This is where the kamikaze gourmets come into the picture. Japanese haut cuisine likes to rise to the challenge of preparing and cooking the deadly puffer fish – fugu. It has to be done just right. It contains a neurotoxin called tetrodotoxin, for which there is no known antidote. (There is now a test kit available which works along the lines of a pregnancy test kit to check for restaurant-based tetrodotoxin!) And so does the horseshoe crab – although, it has to be said, it’s in much smaller doses. (Oddly, you find this in the rough-skin newt too. But that’s yet to make it onto menus.) The trick seems to be to cook it all first. Don’t attempt to crack it open and start scooping. Boil it, fry it, bake it – whatever – then whack it and scoop out the roe, which is both green and orange coloured. Expert opinion seems to vary about which colours are okay to eat. So the basic advice here is to only eat the horseshoe crab at a restaurant which has plenty of customers. A paucity of diners speaks for itself.

       Flippancy and ineffable humour aside, this flat and curious living fossil is having a bad time right now. It’s a bit sad that it’s been able to hang about for so long (its main problems used to be only the clumsy feet of dinosaurs stomping about on Jurassic beaches) and yet today it’s dying out. Another of today’s problems is that the roe is also considered an aphrodisiac in these parts and can command a high price. This has led to theft, poaching and over-harvesting. Populations have also plummeted (gone a bit flat?) due to taking large numbers to supply both the eel and whelk bait industries. Additionally medical research has decimated their numbers.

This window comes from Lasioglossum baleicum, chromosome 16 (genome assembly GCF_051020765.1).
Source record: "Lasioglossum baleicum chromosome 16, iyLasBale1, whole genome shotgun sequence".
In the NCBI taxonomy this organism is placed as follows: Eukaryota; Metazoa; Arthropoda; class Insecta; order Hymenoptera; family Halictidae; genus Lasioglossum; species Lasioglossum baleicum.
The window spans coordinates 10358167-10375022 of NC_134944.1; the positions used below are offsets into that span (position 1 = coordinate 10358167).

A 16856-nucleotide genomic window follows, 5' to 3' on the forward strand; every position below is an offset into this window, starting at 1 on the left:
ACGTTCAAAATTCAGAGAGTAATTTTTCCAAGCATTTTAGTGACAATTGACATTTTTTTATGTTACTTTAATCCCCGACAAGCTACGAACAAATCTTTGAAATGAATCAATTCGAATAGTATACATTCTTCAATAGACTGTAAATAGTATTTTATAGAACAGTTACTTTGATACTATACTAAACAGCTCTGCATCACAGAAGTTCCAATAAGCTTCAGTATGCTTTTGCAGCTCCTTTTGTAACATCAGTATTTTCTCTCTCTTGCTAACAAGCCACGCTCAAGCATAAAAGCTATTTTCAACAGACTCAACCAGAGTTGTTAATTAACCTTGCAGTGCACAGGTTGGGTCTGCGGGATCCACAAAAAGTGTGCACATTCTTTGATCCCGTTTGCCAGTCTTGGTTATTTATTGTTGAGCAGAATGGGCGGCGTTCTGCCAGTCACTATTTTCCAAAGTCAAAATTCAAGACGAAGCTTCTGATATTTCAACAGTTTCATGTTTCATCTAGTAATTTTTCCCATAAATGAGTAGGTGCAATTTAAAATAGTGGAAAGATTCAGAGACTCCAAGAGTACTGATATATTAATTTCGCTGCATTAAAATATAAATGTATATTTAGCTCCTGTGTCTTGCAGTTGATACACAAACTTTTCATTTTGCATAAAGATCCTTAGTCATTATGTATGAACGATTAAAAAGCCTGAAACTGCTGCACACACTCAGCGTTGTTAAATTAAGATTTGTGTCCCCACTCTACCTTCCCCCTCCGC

The crab has blue blood which is rich in copper, and has been found to clot almost immediately in the presence of certain toxins and bacteria, making it ideal for numerous research projects. (The human flu vaccine was developed on the back of this funny little fossil.) Even studies done on the eyes of the horseshoe crab have caused advances to be made in the study of human optics. And the shell extract is also used in the manufacture of dressings for the treatment of burn patients. Some of these special dressings have been shown to speed up healing time of injuries by up to 50 percent. So – if you get a chance – try some before they’ve become finally extinct!

      Yum kai meng da is the only way that Thais usually prepare horseshoe crab eggs – the roe is mixed into salad such as yam khai maeng da (i.e. som tam salad) to give it an extra bite. But much of the time the cooked trilobite is simply flipped over onto its back and thumped with a big spoon. The prehistoric shell collapses under this unexpected technological assault, obligingly splitting in two, one half acting as a kind of bowl and the other containing all the roe. Also the roe can be removed after cooking and mixed with egg to make an interesting if somewhat crunchy omelette. (Nothing that a hefty dollop of garlic mayo won’t fix.)

      It’s unlikely to be on the menu in your resort – in the same way that you’ll not find fugu there. It pops up from time to time, most-often in food fairs and festivals, although some local beachside restaurants in Bang Po are reported to stock it. But if you’re here for more than a week, look out for it. It’s a must. It’ll be almost like eating fried dodo-bird! Get some while you can!

         

Rob De Wet